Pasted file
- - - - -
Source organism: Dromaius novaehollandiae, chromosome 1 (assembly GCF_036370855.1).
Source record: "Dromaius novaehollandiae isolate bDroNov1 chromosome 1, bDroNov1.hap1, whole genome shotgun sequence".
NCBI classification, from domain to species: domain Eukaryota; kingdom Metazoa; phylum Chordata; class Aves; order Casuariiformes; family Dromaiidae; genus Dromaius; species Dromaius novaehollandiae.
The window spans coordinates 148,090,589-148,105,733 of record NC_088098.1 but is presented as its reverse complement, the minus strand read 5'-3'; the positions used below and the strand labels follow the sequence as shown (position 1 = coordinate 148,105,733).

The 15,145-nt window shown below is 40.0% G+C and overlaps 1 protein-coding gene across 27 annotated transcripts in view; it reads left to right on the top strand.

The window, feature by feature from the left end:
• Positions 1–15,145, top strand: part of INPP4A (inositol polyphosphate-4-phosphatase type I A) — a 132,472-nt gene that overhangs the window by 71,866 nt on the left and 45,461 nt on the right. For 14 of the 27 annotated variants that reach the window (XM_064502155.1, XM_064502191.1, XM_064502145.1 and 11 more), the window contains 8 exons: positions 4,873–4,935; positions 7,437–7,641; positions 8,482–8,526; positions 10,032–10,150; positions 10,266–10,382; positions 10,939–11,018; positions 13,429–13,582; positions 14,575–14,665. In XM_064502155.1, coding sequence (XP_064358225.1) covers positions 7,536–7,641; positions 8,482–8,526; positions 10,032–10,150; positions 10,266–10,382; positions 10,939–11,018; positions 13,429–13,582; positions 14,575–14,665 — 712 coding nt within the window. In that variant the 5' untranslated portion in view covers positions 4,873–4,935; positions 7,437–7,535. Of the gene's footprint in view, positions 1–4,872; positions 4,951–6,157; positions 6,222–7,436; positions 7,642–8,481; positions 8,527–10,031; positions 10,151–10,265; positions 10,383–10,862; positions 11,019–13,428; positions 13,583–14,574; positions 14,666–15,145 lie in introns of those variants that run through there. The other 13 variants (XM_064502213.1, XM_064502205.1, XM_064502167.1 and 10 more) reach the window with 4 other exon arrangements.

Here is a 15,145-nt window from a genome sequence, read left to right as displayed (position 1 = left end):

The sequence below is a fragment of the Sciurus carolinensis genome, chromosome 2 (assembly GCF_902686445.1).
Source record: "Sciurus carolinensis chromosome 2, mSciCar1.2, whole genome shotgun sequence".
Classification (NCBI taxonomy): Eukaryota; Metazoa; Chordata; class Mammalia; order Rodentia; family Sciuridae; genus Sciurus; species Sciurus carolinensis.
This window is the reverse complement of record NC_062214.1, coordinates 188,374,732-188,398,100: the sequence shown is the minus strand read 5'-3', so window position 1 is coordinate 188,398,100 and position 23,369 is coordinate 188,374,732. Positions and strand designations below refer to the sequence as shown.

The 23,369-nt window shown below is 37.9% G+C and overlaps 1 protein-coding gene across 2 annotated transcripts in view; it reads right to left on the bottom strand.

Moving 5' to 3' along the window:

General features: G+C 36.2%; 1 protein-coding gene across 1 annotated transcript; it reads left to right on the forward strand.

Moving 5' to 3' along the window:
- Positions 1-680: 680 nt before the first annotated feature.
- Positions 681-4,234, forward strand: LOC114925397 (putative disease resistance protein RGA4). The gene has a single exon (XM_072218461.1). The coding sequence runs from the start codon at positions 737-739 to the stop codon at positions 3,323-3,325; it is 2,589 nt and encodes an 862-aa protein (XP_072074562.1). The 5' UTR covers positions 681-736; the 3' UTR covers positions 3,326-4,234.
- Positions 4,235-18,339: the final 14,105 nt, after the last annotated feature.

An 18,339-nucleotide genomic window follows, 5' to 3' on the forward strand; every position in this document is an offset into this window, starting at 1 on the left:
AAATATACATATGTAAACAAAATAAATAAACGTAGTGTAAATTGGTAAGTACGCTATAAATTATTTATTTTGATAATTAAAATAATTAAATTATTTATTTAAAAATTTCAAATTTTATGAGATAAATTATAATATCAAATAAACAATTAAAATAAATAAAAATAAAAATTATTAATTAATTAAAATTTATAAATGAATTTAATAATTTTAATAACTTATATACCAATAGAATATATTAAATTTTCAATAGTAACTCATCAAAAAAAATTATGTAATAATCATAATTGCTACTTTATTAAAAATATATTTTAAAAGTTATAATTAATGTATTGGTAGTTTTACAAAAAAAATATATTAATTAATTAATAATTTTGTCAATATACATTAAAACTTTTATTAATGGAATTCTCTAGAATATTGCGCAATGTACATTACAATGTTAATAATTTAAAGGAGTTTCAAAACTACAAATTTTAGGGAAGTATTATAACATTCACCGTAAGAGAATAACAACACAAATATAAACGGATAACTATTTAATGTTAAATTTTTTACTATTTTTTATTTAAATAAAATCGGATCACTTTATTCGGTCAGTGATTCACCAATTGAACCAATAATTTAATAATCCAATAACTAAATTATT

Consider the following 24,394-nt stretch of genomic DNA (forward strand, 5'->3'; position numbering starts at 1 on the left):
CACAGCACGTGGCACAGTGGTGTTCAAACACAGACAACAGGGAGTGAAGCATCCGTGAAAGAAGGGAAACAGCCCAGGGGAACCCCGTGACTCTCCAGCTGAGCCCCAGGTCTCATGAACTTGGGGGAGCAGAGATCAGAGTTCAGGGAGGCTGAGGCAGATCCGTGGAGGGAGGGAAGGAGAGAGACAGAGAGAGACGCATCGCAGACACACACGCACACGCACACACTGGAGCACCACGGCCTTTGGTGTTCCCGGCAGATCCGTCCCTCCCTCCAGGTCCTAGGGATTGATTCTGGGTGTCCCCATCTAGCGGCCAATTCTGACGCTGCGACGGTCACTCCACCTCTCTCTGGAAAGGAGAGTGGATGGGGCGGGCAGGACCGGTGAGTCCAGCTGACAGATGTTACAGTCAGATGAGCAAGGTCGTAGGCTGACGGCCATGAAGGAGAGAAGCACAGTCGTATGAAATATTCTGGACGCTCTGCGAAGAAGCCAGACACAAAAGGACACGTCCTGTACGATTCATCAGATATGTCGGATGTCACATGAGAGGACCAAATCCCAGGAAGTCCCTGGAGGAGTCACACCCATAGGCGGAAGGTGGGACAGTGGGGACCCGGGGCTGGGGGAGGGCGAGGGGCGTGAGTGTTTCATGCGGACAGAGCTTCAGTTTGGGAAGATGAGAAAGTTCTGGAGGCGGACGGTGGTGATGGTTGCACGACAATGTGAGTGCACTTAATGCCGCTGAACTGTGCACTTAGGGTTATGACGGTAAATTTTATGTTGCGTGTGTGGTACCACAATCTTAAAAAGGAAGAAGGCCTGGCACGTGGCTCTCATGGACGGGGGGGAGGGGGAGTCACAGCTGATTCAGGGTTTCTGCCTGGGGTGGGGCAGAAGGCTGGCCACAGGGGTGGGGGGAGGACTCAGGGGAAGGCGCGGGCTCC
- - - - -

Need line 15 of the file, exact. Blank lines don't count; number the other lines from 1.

General features: G+C 36.2%; 1 protein-coding gene across 1 annotated transcript; it reads left to right on the forward strand.